Still Severian. Its fascinating how well you know him by the end of this book but even more interesting that there is so much more to discover about him that you really and genuinely care to learn.
Severian. You could say that he is not performed by Jonathan but he is instead performed by all the other characters. I guess Jonathan does so well with the supporting characters that they throw Severian into strong relief and you see him in a wonderful context. Perhaps that's why I enjoyed the audible book so much even though I have read the books over and over.
Yes indeed. Gene Wolfe tells you right at the beginning of the first book what's going to happen. And the story is asynchronous and loosely coupled but yet the reader (er listener) is compelled to walk with Severian (as he expresses it). The mystery, the allegories, the superficially hidden references that delight the audience and the deeper connections that the reader can triumphantly discover draw you to accompany Severian.
This book develops Severian, the wonderful combination of past, present and future in Severian's world and continues the beautiful prose and penetrating perspective gently hidden in a fascinating story.
I'm the managing editor of the Fantasy Literature blog. Life's too short to read bad books!
If you read The Shadow of the Torturer and felt like you were lost (or drunk), and weren???t sure whether things would get clearer in the second book, I have to tell you that no, they don???t. But if you, like me, enjoy that dreamy I???m-not-sure-where-I-am-or-how-I-got-here-or-where-I???m-going-but-everything-sure-feels-fine literary experience, then read on, because Severian???s head is a strange and fascinating place to be.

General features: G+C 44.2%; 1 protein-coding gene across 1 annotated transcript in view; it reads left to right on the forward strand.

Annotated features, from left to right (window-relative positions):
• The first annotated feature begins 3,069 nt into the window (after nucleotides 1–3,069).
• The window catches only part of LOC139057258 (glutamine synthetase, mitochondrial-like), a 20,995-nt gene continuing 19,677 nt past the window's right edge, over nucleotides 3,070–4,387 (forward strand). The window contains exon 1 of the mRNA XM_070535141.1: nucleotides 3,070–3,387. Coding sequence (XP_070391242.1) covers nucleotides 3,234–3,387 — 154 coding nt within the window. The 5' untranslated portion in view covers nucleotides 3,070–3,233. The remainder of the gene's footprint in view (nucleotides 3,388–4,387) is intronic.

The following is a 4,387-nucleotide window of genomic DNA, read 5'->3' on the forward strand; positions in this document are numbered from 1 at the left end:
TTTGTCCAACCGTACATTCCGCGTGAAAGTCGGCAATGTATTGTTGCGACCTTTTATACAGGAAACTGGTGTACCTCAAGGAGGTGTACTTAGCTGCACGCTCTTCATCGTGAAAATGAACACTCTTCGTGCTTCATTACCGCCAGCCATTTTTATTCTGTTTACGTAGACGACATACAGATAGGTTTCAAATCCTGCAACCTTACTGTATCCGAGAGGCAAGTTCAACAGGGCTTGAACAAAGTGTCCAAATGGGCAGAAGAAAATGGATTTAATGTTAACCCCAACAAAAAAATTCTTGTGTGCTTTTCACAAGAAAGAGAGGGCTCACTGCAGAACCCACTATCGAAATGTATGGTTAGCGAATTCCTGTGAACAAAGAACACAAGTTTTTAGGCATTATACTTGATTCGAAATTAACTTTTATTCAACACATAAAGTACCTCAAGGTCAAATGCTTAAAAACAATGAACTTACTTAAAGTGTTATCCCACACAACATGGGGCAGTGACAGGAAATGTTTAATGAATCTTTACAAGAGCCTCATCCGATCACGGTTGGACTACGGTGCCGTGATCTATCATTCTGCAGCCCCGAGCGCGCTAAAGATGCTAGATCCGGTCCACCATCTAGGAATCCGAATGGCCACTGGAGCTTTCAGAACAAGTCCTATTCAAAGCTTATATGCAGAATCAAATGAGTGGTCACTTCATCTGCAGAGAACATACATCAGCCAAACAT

The Book of the New Sun is one of those works that some people think is ingenious and others suspect is just drivel. This is not the series for a reader who wants a quick-paced action-filled story with a concrete beginning, middle and end. This is for someone who???s in the mood to be open-minded and has the time and patience for some experimentation with character, setting, and theme. (And, perhaps, some mind-altering drugs might help.)
Gene Wolfe doesn???t much care for a traditional fantasy setting and he also doesn???t respect the traditional mechanics of storytelling. Tight plot? Why bother? This story wanders ??? seemingly aimlessly ??? all across the country (or maybe not, because we may have ended up where we started, but who knows?). Characters, conversations, and events that appear to be significant may mean nothing. There are hints of lost races, species, technologies, knowledge, and allegorical meaning that may never be explained and connected for us at the end. There is plenty of bizarreness (even an Ames Room!), which is what I enjoy most.